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Burnley Road Academy, Mytholmoryd 2018

Yr 5 pupils from Burnley Road Academy looking at the contrasting emotions following the news of the Armistice © War Memorials Trust, 2018
Yr5 pupils from Burnley Road Academy looking at images of local war memorials © War Memorials Trust, 2018
Yr 5 pupils from Burnley Road Academy looking at before and after photographs of Mytholmroyd war memorial © War Memorials Trust, 2018
  • County name: West Yorkshire
  • Group/School name: Burnley Road Academy
  • Age group: 5 - 11
  • Group type: Whole school

One of the visits carried out in the lead up to Remembrance Day 2018 was to Burnley Road Academy in Mytholmroyd, West Yorkshire.  The school’s focus after they came back from half term break, in the lead up to 11th November, was Remembrance.  Each class had activities linked to Remembrance and World War I planned in order to increase pupils’ awareness of the centenary of the signing of the Armistice.  War Memorials Trust’s Learning Officer delivered an assembly to the whole school and then worked with both year 5 classes.

The assembly focused on the centenary of World War I and the significance of 11th November 1918.  Pupils were able to identify that the First World War ended on this date.  Details of the events including when the Armistice was signed and when the guns fell silent were shared with pupils.  This led to a discussion around what we do now at 11.00am on the 11th November.

Pupils were asked to suggest why we still remember World War I and 11th November 1918 today.  Answers included the need to remember those who risked their lives for their country in addition to those who gave their lives.  Pupils were made aware that the Great War was the first truly global conflict, everyone was affected in some way and also the fallen were not repatriated.  Images of Commonwealth War Graves Commission cemeteries in France and Greece were shown at this point as Private E G Hopkinson and Private John Helliwell, both from Mytholmroyd, were buried in the cemeteries shown.  Private Hopkinson lived at 18 Westfield Terrace which is the road adjacent to the school. 

It was highlighted that the families of Private Hopkinson and Private Helliwell would have been unlikely to be able to travel to the graves of their relatives due to the distance, length of journey and cost involved.  This was one of the reasons why local war memorials were created.  Pupils were shown an image of the unveiling of Mytholmroyd War memorial which took place in July 1922.  The assembly concluded with a quiet reflective moment to remember those from Mytholmroyd who had fought so that we could live the lives we do today.

WMT’s Learning Officer delivered a session to each of the year 5 classes.  A former WMT Conservation Officer and a local resident, Jade Smith, who had been heavily involved in the works undertaken to the Mytholmroyd war memorial statue and memorial garden also attended these sessions.  Pupils began by sharing some of the things which they had learnt from the assembly.  Both classes demonstrated they had remembered some really interesting facts.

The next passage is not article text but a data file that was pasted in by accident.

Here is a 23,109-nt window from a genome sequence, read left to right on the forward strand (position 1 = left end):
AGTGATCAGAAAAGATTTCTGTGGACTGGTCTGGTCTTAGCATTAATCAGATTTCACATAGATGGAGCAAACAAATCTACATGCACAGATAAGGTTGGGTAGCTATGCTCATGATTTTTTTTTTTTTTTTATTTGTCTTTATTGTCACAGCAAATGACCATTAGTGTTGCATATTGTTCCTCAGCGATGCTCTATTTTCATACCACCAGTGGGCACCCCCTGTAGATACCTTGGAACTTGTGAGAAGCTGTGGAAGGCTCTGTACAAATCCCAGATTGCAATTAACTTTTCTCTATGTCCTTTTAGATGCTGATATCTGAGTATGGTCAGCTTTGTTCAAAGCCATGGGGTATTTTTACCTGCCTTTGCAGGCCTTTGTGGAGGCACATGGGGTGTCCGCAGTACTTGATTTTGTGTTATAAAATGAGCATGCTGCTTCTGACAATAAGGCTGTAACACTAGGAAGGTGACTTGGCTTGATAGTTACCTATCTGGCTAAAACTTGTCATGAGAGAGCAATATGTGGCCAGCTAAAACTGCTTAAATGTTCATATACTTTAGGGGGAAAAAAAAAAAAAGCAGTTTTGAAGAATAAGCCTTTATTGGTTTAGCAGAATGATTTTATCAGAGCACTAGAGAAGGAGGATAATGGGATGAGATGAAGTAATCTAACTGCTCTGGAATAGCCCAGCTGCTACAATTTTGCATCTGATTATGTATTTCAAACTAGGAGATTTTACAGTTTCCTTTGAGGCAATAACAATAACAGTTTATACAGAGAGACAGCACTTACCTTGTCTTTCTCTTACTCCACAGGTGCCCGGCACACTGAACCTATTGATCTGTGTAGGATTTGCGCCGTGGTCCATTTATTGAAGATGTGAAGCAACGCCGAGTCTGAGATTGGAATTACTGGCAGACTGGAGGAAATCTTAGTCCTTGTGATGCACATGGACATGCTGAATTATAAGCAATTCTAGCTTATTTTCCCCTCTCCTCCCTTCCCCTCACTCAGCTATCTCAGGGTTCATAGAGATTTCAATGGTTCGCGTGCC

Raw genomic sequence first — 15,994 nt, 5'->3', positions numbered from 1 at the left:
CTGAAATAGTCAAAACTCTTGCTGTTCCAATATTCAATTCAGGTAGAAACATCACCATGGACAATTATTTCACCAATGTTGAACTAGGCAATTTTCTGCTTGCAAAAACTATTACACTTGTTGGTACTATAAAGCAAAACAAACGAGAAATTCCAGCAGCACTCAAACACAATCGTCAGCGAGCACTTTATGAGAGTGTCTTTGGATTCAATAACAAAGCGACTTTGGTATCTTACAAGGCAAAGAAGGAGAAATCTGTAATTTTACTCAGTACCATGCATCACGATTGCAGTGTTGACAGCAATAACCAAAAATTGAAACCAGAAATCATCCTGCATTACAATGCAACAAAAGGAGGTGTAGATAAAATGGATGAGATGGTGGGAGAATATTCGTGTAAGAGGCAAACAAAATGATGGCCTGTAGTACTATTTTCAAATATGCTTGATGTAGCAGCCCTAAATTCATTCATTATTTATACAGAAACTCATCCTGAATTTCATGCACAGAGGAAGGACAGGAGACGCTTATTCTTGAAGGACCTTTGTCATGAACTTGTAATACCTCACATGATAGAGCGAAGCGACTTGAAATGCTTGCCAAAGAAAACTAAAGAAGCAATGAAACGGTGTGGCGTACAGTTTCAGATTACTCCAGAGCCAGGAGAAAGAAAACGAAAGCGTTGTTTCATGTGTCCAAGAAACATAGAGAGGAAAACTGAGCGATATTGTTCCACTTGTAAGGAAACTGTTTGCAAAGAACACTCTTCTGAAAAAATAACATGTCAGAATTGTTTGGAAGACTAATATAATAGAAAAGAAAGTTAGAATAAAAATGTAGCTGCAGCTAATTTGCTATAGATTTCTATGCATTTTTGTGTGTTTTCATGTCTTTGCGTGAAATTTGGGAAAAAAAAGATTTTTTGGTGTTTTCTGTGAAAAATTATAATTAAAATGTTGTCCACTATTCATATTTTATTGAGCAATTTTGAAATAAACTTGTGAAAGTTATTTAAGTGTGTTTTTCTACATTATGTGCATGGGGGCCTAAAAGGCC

Pupils were then asked to consider how people reacted to the news of the Armistice.  They had some images to support their discussions.  It was established that there were contrasting emotions.  Many people were delighted that the war was over however this was mixed with sadness because of the loss of life.

This sadness and desire to remember those who had lost their lives resulted in many communities beginning to create war memorials.  At this point, pupils moved around the room to look at images of war memorials from the local area.  It was highlighted that many of these are approaching 100 years old.  Pupils discussed the war memorials as they looked at them and words which were ‘overheard’ were then shared with the group.  The location of each war memorial was also revealed.

One local war memorial was missing from the activity and pupils quickly identified it was the Men of Mytholmroyd Urban District.  Information about the memorial including design, its maker and the date it was unveiled were shared with pupils.  They were then asked to look at two images of the war memorial and identify similarities and differences.  The most notable differences was the how clean it was and also style of the head.  At this point, former War Memorials Trust Conservation Officer Sheena Campbell spoke to pupils about the type of stone the war memorial is made from and appropriate methods of for cleaning.  She had samples of different types of stones which were handed round to pupils and some pupils were able to clean some of the stone samples.

Jade then led the final part of the session where she spoke about some of the World War I fallen from Mytholmroyd who she has researched.  She also showed the school log book in which Private Hopkinson, who had been mentioned in the assembly, is mentioned.  Pupils were amazed to learn that he had once attended the same school as they do now.  Jade was also able to talk about the vandalism the memorial had been subject to and the works carried out to rectify this.  Finally she showed pupils the maquette of the head which was used to replace the one which had been created at short notice and was not in keeping with the original design when the original head had been stolen.

Having a Conservation Officer and local resident attend the visit provided a great opportunity for the year 5 pupils to learn more about war memorial conservation as well as their own war memorial and the problems it has faced since it was first unveiled.  By helping them to understand the importance of war memorials and share some of the stories of those it remembers, hopefully the visit will inspire the war memorial custodians of the future.

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